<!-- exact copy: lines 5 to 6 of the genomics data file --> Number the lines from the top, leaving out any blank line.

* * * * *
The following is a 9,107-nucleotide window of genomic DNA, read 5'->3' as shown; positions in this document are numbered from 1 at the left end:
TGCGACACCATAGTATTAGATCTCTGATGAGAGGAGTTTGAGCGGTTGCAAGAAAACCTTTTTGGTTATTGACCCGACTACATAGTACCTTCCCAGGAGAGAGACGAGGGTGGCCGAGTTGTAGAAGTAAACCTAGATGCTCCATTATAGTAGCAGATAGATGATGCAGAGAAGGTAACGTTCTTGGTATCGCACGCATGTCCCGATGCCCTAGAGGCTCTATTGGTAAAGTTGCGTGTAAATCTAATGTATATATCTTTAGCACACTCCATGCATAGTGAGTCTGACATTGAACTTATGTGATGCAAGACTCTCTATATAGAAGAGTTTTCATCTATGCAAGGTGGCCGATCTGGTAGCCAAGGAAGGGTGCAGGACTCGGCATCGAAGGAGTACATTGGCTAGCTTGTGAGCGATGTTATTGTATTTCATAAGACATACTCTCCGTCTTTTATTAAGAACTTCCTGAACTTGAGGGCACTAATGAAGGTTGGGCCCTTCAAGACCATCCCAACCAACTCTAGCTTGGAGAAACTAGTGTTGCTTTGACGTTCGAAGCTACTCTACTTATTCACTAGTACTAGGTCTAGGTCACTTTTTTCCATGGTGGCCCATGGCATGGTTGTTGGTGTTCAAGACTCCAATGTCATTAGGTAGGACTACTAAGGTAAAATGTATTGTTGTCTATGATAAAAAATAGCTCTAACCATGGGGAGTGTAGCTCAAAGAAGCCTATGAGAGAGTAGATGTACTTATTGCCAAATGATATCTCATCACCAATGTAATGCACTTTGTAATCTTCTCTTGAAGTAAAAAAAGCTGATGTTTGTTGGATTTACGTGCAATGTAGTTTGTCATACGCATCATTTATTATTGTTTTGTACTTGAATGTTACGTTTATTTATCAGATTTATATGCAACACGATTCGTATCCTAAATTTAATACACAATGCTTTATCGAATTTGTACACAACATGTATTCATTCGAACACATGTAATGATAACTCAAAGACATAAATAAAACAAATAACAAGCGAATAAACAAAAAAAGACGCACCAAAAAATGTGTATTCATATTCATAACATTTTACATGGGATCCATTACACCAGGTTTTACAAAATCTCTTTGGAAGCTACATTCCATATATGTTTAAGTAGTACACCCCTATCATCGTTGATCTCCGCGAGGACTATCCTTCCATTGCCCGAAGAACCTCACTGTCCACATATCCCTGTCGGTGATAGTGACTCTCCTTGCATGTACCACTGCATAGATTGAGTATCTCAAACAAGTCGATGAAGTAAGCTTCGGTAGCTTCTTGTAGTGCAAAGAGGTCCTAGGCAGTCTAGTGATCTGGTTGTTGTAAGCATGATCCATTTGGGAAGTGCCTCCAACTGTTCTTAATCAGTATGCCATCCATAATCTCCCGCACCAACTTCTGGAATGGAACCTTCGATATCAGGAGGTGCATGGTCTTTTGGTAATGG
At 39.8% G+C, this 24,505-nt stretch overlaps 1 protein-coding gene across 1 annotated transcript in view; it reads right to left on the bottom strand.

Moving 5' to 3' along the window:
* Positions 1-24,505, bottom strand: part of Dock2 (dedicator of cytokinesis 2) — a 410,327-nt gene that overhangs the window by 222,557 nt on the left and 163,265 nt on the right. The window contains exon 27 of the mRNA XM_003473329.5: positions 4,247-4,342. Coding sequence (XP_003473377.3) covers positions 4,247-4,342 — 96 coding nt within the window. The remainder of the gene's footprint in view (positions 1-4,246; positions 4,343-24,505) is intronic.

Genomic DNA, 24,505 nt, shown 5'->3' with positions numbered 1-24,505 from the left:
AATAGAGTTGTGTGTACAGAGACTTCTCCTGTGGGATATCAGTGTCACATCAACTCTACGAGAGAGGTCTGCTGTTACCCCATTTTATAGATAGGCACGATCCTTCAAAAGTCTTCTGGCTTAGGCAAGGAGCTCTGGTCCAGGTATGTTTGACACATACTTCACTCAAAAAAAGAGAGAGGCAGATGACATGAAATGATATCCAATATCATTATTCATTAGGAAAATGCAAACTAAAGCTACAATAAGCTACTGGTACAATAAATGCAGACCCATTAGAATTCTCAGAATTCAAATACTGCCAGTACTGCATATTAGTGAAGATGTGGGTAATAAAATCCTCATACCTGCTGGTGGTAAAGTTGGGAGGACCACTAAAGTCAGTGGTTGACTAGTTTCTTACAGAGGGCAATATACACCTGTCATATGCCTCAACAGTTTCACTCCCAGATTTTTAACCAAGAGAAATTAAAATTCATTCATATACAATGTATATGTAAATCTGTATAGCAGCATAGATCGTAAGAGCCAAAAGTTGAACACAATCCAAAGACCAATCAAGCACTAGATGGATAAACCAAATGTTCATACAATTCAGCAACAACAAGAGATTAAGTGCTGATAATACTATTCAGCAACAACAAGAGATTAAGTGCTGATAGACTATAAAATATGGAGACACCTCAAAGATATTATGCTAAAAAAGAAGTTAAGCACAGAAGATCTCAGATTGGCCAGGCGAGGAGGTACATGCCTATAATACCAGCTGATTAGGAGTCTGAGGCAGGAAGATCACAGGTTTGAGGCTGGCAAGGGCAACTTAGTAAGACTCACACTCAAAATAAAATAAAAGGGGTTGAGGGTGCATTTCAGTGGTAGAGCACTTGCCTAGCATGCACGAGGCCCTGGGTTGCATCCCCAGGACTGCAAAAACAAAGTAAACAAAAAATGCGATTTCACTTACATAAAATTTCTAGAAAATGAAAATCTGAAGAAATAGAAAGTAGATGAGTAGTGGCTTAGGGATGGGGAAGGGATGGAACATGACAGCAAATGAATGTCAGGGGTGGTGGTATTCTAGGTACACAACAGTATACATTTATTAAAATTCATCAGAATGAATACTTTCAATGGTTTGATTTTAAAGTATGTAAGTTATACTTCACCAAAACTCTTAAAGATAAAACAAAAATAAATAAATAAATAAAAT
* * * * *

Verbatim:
* Positions 1-24,505, bottom strand: part of Dock2 (dedicator of cytokinesis 2) — a 410,327-nt gene that overhangs the window by 222,557 nt on the left and 163,265 nt on the right. The window contains exon 27 of the mRNA XM_003473329.5: positions 4,247-4,342. Coding sequence (XP_003473377.3) covers positions 4,247-4,342 — 96 coding nt within the window. The remainder of the gene's footprint in view (positions 1-4,246; positions 4,343-24,505) is intronic.

Genomic DNA, 24,505 nt, shown 5'->3' with positions numbered 1-24,505 from the left: